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Peru Faces a Brutal Truth

September 09, 2003

The Shining Path, an infamous Maoist guerrilla movement, divided Peruvians into two types: supporters and opponents. Those who resisted were eminently expendable, the communist leadership decided cruelly, leading to about half of the 69,000 now-documented deaths or disappearances in the violence that swept the Andean nation between 1980 and 2000.

Shining Path fanatics were not alone in inflicting kidnappings, disappearances, torture and murder on Peruvians. The nation's Truth and Reconciliation Commission reported Aug. 28 that national security forces under three administrations were responsible for a third of that toll and paramilitary armies caused 13% of the civilian deaths.

The commission's report, based on thousands of interviews, staggered Peruvians: It established twice as many fatalities as previously had been estimated for the country's years of instability. Particularly troubling for Peruvians must be the societal schism made so transparent by the commission's report. How did Peru's urban "haves" ignore the slaughter of rural "have-nots," particularly those in marginalized Indian populations? Now that the commission has rounded up its long list of victims and detailed descriptions of depredations, what's next? How does this panel fulfill its title and offer Peru not just painful truth but also reconciliation?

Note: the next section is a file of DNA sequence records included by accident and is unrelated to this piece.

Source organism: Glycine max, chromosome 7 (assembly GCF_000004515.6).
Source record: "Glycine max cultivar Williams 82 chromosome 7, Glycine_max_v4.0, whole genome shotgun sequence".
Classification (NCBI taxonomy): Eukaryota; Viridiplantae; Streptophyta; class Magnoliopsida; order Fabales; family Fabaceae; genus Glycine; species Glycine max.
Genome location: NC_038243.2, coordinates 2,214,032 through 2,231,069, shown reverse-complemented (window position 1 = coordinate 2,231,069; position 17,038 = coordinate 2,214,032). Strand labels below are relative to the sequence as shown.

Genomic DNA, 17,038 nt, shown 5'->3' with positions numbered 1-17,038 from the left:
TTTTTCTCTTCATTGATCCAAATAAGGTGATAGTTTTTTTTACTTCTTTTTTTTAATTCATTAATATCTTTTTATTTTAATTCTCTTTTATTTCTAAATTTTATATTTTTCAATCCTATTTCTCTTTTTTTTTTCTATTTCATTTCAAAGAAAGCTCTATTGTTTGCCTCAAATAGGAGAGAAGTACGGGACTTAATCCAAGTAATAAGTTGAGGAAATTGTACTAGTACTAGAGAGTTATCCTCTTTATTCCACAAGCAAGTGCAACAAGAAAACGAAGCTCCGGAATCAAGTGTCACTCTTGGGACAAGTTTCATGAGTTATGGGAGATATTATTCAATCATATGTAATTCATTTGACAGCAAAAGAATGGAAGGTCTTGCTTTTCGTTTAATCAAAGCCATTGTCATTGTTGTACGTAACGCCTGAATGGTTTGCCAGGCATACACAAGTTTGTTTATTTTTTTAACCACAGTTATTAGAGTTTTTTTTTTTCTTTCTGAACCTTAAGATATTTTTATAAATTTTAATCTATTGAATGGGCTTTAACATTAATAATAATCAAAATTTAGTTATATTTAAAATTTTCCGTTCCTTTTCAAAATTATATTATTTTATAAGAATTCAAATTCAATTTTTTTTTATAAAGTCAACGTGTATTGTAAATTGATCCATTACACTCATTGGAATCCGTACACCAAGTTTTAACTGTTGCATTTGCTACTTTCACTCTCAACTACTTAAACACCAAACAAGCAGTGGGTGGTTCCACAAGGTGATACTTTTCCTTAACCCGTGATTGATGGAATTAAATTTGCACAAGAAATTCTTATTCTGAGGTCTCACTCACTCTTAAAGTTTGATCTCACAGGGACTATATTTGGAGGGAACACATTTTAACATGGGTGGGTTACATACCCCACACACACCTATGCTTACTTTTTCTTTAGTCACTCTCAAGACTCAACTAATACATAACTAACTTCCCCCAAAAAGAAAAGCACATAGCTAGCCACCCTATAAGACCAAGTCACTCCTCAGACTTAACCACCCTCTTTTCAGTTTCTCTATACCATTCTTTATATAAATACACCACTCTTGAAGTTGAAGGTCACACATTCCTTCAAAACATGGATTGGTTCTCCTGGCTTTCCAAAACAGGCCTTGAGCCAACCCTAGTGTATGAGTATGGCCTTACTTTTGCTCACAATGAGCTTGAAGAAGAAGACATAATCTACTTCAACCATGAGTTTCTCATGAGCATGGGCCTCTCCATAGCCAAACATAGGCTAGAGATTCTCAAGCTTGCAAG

A huge part of the answer will lie in how the whole nation responds, how it accepts that so grave an injustice against so many can only occur with a grievous loss of collective conscience. As a leading Lima newspaper told the nation in its banner Page One headline on the commission report, "All of Us Peruvians Are Responsible."

That said, the most notorious of the perpetrators of death and destruction must be brought to justice. The commission, in encouraging fashion, already has handed two dozen files containing cases of the most egregious human rights violations to the nation's attorney general. More files should follow. Those found guilty of atrocities must be punished to the full extent of the law.

Though some victims' families are seeking financial reparations, impoverished Peru just can't afford these. The government, however, owes its people moral compensation. The past horrors and how they occurred should not be forgotten, but memorialized in word, scholarship, stone and events of remembrance. Peru also could assuage its conscience and improve the nation by bettering lives in its forgotten villages. The rural poor deserve to join the modern world, finally getting such basics as clean water, sewers, roads and power.

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